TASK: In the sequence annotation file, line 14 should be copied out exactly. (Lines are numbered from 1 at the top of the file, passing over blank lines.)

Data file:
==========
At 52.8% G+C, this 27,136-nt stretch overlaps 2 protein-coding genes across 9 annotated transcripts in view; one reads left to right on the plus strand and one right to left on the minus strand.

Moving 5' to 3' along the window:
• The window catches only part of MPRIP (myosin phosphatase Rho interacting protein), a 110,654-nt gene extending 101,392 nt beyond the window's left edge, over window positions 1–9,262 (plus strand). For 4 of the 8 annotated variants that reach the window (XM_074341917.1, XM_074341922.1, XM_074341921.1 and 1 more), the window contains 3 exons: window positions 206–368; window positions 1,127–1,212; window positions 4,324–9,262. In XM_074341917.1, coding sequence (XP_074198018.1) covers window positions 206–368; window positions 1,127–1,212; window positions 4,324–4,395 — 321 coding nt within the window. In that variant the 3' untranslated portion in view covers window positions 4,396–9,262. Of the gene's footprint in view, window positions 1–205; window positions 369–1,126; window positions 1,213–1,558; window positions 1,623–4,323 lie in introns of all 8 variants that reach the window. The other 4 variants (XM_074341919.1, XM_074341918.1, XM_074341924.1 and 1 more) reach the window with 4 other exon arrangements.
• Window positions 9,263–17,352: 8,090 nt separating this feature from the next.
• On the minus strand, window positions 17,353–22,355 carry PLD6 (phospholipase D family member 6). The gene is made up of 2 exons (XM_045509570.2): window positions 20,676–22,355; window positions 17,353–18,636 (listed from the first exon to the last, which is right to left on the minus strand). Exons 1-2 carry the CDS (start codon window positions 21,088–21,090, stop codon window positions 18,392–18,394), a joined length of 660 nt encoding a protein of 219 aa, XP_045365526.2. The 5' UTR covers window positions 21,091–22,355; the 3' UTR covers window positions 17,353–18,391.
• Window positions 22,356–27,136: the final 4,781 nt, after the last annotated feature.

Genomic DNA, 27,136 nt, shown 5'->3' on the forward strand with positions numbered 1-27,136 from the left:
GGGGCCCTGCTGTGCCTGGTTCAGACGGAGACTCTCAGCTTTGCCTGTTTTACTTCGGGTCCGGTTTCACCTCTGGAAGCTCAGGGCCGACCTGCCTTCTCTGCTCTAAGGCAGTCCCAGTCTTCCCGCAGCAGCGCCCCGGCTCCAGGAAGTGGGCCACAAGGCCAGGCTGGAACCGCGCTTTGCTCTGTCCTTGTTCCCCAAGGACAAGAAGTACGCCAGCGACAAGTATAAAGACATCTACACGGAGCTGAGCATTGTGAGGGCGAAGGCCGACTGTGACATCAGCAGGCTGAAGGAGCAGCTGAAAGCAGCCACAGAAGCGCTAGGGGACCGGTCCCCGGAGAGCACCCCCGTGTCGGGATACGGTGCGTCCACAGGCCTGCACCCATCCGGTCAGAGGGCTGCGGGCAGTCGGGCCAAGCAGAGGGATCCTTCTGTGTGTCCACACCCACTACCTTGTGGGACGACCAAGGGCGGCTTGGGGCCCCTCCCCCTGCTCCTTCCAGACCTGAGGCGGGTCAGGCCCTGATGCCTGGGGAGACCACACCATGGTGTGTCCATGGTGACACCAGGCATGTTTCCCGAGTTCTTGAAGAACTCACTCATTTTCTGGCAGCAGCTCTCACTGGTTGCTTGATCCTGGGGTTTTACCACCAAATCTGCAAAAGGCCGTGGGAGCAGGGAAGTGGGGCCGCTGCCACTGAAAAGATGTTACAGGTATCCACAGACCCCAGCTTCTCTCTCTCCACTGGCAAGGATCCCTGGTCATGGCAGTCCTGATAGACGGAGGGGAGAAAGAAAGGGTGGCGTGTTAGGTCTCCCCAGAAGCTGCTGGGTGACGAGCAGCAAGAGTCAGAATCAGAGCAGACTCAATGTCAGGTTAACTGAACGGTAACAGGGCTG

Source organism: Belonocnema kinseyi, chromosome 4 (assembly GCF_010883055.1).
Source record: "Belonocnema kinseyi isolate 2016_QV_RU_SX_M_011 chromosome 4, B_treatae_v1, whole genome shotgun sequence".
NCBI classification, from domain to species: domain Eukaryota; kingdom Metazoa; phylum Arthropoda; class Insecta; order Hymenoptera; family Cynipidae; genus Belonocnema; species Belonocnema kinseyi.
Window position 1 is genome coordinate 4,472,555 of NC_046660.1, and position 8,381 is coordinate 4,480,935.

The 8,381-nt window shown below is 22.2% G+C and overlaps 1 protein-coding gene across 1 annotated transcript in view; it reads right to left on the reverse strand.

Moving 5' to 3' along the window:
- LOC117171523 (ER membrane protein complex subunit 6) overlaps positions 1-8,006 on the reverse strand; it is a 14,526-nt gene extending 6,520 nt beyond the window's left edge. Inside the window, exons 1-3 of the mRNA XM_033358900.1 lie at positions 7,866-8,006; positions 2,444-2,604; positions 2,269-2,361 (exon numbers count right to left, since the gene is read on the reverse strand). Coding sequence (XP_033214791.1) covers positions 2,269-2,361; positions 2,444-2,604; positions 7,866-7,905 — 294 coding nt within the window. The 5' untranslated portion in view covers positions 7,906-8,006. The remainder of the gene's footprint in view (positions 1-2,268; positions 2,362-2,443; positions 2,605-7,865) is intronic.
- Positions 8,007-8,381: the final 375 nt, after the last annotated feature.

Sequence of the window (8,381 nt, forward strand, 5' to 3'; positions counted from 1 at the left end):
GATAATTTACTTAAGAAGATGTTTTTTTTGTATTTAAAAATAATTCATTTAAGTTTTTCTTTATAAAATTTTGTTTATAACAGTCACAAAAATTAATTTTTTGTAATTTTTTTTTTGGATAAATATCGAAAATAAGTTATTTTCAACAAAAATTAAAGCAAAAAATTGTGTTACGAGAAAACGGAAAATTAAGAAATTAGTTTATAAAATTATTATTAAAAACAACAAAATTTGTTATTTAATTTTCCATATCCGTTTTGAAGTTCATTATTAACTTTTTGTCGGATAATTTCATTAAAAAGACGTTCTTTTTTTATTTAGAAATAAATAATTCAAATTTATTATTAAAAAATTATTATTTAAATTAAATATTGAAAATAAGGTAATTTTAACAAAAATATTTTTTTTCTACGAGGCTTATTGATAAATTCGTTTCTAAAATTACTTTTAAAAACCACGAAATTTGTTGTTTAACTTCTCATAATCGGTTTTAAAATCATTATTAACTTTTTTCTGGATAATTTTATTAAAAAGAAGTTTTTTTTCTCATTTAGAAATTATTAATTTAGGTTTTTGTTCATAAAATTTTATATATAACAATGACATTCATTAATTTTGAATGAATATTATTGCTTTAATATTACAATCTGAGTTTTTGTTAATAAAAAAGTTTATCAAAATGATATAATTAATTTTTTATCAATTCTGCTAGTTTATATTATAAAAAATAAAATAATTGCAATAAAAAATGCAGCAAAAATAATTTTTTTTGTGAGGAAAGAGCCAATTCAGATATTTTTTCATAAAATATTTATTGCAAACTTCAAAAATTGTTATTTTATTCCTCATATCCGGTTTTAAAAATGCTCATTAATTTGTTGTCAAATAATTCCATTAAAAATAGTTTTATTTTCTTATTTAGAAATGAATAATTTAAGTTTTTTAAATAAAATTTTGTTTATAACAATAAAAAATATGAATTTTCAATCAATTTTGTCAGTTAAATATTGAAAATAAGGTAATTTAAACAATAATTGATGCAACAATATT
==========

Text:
Moving 5' to 3' along the window: